New York Mets Select 2-Time Cancer Survivor Eric Orze During MLB Draft

During the MLB Draft, the New York Mets couldn’t help but highlight cancer survivor Eric Orze. See the baseball player’s inspiring reaction.

By Mike Vulpo Jun 12, 2020 9:51 PMTags
Eric Orze, PrivateersNew Orleans Athletics Communications

During the MLB Draft, the New York Mets picked a true star.

On Thursday evening, a feel good story began to surface from baseball's annual event.

According to ESPN, the New York Mets selected Eric Orze during the fifth round of the draft. And yes, he is a pitcher and two-time cancer survivor.

"Thank you to everyone for reaching out and celebrating this moment with me. The amount of love I've received is surreal and I wouldn't be here without all the continued support," Eric shared on Instagram. "Beyond blessed for the opportunity to call myself a New York Met #mlb #mlbdraft #mets."

Eric was a right-handed pitcher for the University of New Orleans. Because of his battle with testicular and skin cancer, he missed part of the 2018 season and all of 2019 to recover. But according to those who watched his story, Eric continued to persevere and prove his baseball skills.

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"This is a kid that will not quit. He really won't," Mets vice president of international and amateur scouting Tommy Tanous said on a video call via ESPN. "Our scouts fell in love with his split-finger, to tell you the truth. He throws a heavy, heavy fastball and he uses that split as his out pitch, his strikeout pitch."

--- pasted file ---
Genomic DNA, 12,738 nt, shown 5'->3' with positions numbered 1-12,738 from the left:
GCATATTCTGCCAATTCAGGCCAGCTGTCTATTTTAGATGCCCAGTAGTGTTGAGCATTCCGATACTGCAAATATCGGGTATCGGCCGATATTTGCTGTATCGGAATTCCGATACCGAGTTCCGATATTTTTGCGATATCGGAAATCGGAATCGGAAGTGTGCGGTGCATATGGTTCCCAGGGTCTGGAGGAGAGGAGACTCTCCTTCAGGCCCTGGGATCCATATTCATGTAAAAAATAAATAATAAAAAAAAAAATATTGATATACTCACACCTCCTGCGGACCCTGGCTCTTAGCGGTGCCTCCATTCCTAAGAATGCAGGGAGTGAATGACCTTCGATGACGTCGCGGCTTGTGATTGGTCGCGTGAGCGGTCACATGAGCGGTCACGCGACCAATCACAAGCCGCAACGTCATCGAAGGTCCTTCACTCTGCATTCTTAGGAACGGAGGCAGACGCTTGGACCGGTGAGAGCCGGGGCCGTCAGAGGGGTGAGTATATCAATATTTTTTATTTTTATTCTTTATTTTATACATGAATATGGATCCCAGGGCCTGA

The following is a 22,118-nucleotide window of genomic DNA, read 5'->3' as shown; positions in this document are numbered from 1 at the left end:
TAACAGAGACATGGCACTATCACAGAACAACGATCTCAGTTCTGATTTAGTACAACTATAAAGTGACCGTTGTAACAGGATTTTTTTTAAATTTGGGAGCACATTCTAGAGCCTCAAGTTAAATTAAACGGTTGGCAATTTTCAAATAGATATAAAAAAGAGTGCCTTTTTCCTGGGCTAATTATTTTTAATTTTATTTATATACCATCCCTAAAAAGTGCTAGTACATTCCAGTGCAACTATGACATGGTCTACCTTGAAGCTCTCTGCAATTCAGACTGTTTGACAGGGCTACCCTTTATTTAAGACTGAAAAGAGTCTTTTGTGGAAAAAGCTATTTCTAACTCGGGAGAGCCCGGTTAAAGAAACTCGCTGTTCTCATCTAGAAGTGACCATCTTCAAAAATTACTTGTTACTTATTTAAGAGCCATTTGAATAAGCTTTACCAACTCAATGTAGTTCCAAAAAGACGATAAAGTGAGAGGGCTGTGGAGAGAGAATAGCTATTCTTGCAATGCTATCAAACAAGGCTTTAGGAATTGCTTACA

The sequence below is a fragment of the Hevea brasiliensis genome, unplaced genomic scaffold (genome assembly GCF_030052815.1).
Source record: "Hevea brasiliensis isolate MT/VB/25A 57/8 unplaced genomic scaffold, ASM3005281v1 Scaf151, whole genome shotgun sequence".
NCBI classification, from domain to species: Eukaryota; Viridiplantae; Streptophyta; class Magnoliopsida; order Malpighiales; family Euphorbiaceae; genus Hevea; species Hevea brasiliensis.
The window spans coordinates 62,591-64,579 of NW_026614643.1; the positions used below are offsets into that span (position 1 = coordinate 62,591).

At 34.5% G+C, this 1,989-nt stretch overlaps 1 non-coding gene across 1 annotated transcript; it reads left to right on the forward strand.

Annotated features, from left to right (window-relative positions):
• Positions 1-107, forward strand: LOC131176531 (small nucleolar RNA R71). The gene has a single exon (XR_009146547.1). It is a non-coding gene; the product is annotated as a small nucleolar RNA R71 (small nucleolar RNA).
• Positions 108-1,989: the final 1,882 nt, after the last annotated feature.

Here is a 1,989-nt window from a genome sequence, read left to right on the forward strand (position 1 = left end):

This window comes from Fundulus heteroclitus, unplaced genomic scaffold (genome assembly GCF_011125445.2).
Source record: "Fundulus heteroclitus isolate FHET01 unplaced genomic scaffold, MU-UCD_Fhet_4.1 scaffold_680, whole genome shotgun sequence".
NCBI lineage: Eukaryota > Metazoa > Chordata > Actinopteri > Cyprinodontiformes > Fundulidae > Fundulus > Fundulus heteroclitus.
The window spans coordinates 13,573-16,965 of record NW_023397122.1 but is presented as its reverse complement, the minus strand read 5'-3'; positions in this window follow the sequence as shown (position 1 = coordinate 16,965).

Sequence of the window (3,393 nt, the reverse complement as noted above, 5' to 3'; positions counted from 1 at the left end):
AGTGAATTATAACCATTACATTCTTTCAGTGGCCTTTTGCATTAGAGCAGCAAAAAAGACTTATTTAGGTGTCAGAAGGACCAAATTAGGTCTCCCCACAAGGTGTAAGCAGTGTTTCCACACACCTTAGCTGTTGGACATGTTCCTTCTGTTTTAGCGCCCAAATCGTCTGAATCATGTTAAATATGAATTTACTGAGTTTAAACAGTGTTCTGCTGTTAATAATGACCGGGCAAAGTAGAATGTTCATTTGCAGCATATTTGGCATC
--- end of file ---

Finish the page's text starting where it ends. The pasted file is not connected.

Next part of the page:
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Tommy continued, "He accumulated tremendous numbers this year, and we felt it was a great value there. To get that kind of arm with that kind of out pitch there was a great way to end the draft. So, obviously, this is a high-makeup kid, high-quality kid who happens to have a really gifted pitch."

As the MLB continues to finalize plans for an adjusted 2020 season because of the Coronavirus, Eric continues to celebrate his latest accomplishment.

According to the New Orleans Advocate, Eric was surrounded by family and friends Thursday night when he learned the news that he was being drafted.

"I was trying my best not to cry and to hold it together," Eric confessed to the publication. "I can't even begin to tell you what it felt like or what I was thinking in the moment. It's a feeling I don't even know how to put into words. So much emotion and realizing all the hard work and all the people that supported me and all the opportunities. It all came together in that moment."

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